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Published August 1997 | public
Journal Article

The concentration and isotopic composition of osmium in the oceans


Osmium is one of the rarer elements in seawater. Analytical difficulties have previously prevented the direct measurement of the osmium concentration and isotopic composition in seawater. We report a chemical separation procedure that yields quantitative extraction of osmium standard and of osmium tracer by iron hydroxide precipitation from seawater doped with osmium standard, osmium tracer, and FeCI_3. The iron hydroxide precipitate is processed to extract osmium, using techniques developed for iron meteorites. Utilizing this procedure, water samples from the Pacific and Atlantic oceans were analyzed for osmium concentration and isotopic composition. Direct determination of the osmium concentration of seawater gives between 15 and 19 fM kg^(−1). Detailed experiments on different aliquots of one seawater sample from the North Atlantic Ocean, keeping the amounts of reagents constant, yield concentrations from 16 to 19 fM kg^(−1). The variability in concentration is outside the uncertainty introduced because of blanks and indicates a lack of full equilibration between the osmium tracer and seawater osmium. The most reliable osmium concentration of the North Atlantic deep ocean water is 19 fM kg^(−1) with the ^(187)Os^(186)Os ratio being 8.7 ± 0.2 (2σ). Detailed experiments on one seawater sample from the Central Pacific Ocean indicate that the most reliable osmium concentration of the deep ocean water from the Central Pacific is 19 fM kg^(−1) with the ^(187)Os^(186)Os ratio being 8.7 ± 0.3 (2σ). The directly measured osmium isotopic composition of the oceans is in good agreement with that obtained from the analysis of some rapidly accumulating organic rich sediments (Ravizza and Turekian, 1992). A sample of ambient seawater around the Juan de Fuca Ridge gave ^(187)Os^(186)Os= 6.9 ± 0.4. This is distinctly lower than the deep-sea water value and may reflect local hydrothermal activity or some analytical difficulty with this sample. The osmium isotopic composition of the deep oceans indicates that ∼80% of the osmium is derived from the continents and the rest from extraterrestrial and hydrothermal sources. Using the iridium data of Anbar et al. (1996, 1997) we find that the Os/Ir ratio is ∼22 for seawater. The mean residence time of osmium (τ_(Os)) cannot be derived directly from these data. However, using the Os/Ir ratio of seawater and the Os/Ir ratio of continental rocks, a lower limit can be established of τ_(Os) ≥ 4.4 × 10^4 years. The Os/Ir in modern deep sea sediments should be relatively constant and is distinctly less radiogenic than seawater osmium due to limited evaporation (26%) of osmium from infalling cosmic dust. Relative to the cosmic dust infall the hydrothermal sources may, however, play a smaller but significant role in the bulk economy of dissolved osmium and other Platinum Group Elements in the oceans.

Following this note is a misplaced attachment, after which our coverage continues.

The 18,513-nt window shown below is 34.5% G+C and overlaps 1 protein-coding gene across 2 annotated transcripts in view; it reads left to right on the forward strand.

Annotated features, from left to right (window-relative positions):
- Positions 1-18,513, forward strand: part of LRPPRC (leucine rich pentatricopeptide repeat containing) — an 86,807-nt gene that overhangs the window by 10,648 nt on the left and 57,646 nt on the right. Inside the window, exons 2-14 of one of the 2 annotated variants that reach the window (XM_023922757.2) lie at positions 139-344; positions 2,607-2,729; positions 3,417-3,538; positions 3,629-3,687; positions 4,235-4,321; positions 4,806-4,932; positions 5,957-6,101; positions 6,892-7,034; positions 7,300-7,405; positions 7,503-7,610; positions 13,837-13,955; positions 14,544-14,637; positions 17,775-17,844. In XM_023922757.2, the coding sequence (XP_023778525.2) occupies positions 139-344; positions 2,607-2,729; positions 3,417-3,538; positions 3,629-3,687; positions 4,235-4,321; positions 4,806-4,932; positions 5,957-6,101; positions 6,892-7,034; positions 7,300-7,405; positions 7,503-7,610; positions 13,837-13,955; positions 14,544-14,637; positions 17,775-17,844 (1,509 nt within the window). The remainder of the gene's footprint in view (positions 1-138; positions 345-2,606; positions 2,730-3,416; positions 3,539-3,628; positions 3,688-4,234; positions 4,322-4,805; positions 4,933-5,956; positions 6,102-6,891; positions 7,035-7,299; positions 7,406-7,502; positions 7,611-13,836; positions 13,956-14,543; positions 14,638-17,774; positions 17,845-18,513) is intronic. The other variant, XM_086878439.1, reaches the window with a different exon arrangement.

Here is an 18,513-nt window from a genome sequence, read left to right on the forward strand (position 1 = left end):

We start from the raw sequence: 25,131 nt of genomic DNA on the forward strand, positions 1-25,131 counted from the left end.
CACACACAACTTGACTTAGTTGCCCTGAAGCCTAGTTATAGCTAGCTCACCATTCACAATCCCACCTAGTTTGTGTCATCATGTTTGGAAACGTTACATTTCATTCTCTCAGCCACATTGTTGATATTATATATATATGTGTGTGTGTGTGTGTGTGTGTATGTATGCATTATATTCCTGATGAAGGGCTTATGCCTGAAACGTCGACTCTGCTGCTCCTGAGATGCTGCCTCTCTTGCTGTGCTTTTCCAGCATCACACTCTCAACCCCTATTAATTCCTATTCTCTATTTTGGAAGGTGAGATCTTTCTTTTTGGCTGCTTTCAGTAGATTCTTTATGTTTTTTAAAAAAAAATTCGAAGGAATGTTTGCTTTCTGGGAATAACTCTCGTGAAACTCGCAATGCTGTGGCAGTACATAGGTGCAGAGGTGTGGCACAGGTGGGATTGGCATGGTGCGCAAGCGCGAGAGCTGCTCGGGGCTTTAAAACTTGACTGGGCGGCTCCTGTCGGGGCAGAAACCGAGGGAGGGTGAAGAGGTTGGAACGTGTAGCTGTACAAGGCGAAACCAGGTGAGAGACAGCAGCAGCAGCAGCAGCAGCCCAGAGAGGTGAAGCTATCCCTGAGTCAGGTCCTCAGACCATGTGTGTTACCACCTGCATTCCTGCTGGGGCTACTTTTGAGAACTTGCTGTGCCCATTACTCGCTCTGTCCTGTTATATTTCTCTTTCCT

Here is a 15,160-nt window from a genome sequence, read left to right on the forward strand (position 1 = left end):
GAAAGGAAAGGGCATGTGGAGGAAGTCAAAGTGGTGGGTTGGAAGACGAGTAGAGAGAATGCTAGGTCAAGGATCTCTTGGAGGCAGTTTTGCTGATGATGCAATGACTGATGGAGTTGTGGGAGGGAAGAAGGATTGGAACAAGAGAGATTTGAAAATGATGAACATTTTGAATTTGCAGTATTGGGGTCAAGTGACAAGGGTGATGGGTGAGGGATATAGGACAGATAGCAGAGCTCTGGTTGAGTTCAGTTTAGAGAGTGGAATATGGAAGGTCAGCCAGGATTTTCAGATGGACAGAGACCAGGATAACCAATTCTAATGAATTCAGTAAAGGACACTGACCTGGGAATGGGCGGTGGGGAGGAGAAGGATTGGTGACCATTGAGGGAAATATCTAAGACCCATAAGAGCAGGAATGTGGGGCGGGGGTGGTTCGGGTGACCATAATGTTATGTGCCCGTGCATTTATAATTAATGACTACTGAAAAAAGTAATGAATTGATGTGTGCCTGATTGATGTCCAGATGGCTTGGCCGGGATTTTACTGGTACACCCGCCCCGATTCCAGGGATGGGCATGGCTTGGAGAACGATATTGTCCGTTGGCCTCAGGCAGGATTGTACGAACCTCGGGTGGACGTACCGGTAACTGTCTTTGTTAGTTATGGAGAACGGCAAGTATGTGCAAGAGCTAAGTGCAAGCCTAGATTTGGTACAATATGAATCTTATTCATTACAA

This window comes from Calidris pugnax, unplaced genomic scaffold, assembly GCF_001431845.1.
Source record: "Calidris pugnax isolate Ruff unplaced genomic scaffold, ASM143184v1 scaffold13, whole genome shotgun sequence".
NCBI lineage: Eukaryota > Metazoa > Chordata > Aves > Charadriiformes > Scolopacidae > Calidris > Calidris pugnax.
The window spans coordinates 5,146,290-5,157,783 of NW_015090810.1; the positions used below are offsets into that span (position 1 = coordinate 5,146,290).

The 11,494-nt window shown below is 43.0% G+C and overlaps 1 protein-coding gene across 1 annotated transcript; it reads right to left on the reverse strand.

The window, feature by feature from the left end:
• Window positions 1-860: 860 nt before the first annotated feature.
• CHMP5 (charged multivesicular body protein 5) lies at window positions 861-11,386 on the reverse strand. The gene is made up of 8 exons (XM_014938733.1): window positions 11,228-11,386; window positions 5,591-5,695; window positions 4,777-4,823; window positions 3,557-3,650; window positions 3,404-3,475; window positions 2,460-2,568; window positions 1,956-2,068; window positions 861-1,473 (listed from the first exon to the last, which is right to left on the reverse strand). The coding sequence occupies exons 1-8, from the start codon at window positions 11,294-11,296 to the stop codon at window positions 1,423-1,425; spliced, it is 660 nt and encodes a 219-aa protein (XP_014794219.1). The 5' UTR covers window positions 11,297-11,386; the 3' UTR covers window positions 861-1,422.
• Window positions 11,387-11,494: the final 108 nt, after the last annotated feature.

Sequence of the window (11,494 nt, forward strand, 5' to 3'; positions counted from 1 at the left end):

Additional Information

© 1997 Elsevier Science Ltd. Received April 2, 1997; accepted in revised form June 2, 1997. We are grateful to J. Shen and H. Ngo for their generous help with the chemical procedures. Early discussions with A. D. Anbar were particularly useful. M. Roy-Barman, A. D. Anbar, D. Butterfield, and L. Tupas kindly provided seawater samples. The help of the personnel at Bermuda Biological Research Center and Laboratory for Microbiological Oceanography, Hawaii, USA, is greatly appreciated. The authors wish to thank K. K. Turekian who has served as both editor and commentator of this manuscript. Thorough and prompt reviews by Brad Esser, Greg Ravizza, and Gwyneth Williams were extremely valuable in improving the paper. Comments by A. D. Anbar on the manuscript were most useful. This study was supported by DOE (DE-FG03-88ER13851) and NASA (NAGW-3337). Division Contribution 5815 (959).

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